The case against Tony Blair has revolved too much around his good faith and too little around his competence. The placards held up by protesters on Friday as he gave evidence should have read "sucker" and "dope" rather than "Bliar".
Amateurs often have a fluency denied to professionals because they see no "ifs" and "buts" that would interrupt the flow of their argument. Books proving that Bacon wrote Shakespeare are often highly articulate and have great narrative pace because their authors see all facts pointing to the same inevitable conclusion.
It is this mixture of amateurism and evangelical conviction which made Mr Blair such a lethally inept leader before and during the war in Iraq. His greatest weakness was not so much that he adjusted facts to support his policies, but that he had so little grasp of the facts in the first place.
When the US and Britain invaded Iraq in 2003, they unwittingly began a series of revolutionary changes which are still reverberating. The inevitable consequence of getting rid of Saddam Hussein's regime was that the Shia Arabs would replace the Sunni as the predominant community in Iraq and Iran would greatly increase its influence in the country with the fall of its old enemy.
Yet Mr Blair said last week that he was wholly surprised by the emergence of Iran and al-Qa'ida as forces destabilising the occupation of Iraq. But al-Qa'ida became a power in Iraq only because the five million Sunni Arabs, stripped of power and jobs by the war, were already rising in rebellion.
Iran, with its 900-mile border with Iraq, was bound to be a serious player post-Saddam because it was traditionally the Shia community's main foreign supporter. Moreover, Mr Blair, by going to war as an ally of President Bush, does not seem to have noticed that senior members of the Bush administration were openly demanding that victory in Iraq be followed by regime change in Tehran and Damascus. Not surprisingly, the Syrians and Iranians were determined to give the US and Britain enough trouble in Iraq to make sure they did not move on to the next stage.
In trying to prove him mendacious, critics of Mr Blair underplay his incompetence. His very fluency as a propagandist militated against long-term military success. He conflates the invasion of Iraq with the long-term occupation of Iraq as if both were seen as acts of liberation by ordinary Iraqis. The US and Britain might just have got away with overthrowing Saddam Hussein, whom most Iraqis wanted to see the back of, but a long-term imperial occupation was never going to succeed because it had too many enemies inside and outside the country.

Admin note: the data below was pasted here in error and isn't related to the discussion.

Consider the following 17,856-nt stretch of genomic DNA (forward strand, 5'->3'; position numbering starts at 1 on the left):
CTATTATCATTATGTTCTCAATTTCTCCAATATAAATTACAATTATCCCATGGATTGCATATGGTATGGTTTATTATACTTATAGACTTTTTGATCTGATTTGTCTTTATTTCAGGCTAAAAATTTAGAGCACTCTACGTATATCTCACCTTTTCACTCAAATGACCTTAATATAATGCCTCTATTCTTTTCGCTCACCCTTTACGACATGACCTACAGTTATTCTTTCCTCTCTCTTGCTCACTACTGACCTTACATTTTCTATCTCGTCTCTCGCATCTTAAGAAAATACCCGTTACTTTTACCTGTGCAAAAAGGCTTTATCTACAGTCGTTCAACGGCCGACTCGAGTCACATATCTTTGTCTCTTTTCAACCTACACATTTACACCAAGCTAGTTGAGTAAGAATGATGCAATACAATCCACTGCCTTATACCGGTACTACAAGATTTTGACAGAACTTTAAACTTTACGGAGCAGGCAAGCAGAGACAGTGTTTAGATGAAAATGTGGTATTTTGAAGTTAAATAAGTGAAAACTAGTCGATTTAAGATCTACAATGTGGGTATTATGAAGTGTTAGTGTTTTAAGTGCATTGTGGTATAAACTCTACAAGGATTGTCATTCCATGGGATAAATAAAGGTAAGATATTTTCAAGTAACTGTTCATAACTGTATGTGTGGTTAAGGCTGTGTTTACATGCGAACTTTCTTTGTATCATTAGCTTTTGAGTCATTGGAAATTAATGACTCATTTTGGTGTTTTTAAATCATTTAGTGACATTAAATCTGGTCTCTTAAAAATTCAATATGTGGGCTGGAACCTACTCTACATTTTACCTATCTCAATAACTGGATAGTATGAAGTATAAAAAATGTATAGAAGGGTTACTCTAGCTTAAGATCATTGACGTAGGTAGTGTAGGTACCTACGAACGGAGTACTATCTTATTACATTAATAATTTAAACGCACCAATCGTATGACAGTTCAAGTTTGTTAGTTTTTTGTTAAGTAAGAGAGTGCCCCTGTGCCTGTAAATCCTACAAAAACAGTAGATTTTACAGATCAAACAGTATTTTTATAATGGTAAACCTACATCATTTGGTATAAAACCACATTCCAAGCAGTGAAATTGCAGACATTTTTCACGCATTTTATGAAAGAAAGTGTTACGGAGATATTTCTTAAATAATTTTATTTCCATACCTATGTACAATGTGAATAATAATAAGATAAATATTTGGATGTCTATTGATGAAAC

It was striking in Mr Blair's testimony that so many of his references to Iraq are inaccurate. In trying to prove some connection between the perpetrators of 9/11 and Saddam's regime, he mentioned Abu Musab al-Zarqawi, later head of the Iraqi branch of al-Qa'ida, as being in Iraq before Saddam was overthrown. He failed to mention that he was in a camp in Kurdistan in a part of the country not controlled by Saddam Hussein. He said Iran intervened in Iraq because it feared a Shia democracy on its doorstep. In fact, Iran supported the Shia government in Baghdad after it was elected in 2005, but opposed the presence of American and British forces.
This limited knowledge of Iraq on display last Friday is significant because it reflects the fantasy picture of the war Mr Blair increasingly produced after 2003. By 2006, he was denying that Iraq was convulsed by a sectarian civil war which finally led to 3,000 dead a month and the flight of two million refugees.
Such is the fury of so many people in Britain at Mr Blair's distortions of the truth that an important point is being overlooked. This is scarcely surprising since a YouGov poll earlier this month shows that 23 per cent of the public think he should be tried as a war criminal.
But he is not alone in his responsibility for what went wrong in Iraq. There is too much focus on his staff's manipulations of the "dodgy dossier" and too little on miserable performance of British intelligence. The service which knew the entire German order of battle in 1944 proved incapable of finding out accurate information about the rickety regime in Iraq some 60 years later. The Foreign Office and the British Army often showed a similar ineffectiveness during the Iraq war, possibly because they never approved of it and their hearts were not in it.
In Basra, for instance, the British Army found itself fighting a war that was wholly different from the one portrayed by Mr Blair. He claimed that here were Iraqis yearning to breathe free from Shia militias and Iran. But I remember a former British military intelligence officer saying to me that the great difference between fighting in Basra and guerrilla wars in Malaysia and Northern Ireland "is that here in Basra nobody really supports us".
Perhaps Mr Blair's greatest error was in his view of America. There is nothing surprising about him wanting to be the main ally of the US in the world. This has been British policy since 1940. Nor should there be any doubt about him having committed Britain to war early on. "I have made up my mind that Saddam needs to go," President Bush said at the Crawford ranch meeting as Mr Blair stood compliantly beside him.
But the war which followed showed that the US is more dysfunctional politically and militarily than Mr Blair supposed. For all the pitfalls of Afghanistan and Iraq, the Taliban and Saddam Hussein should not have been quite such hard acts to follow.
One extraordinary revelation did emerge in Mr Blair's evidence. The disasters of the Iraq war largely discredited the neoconservatives in Washington, but his repeated rants in favour of confrontation with Iran last week shows that Mr Blair has himself joined their ranks.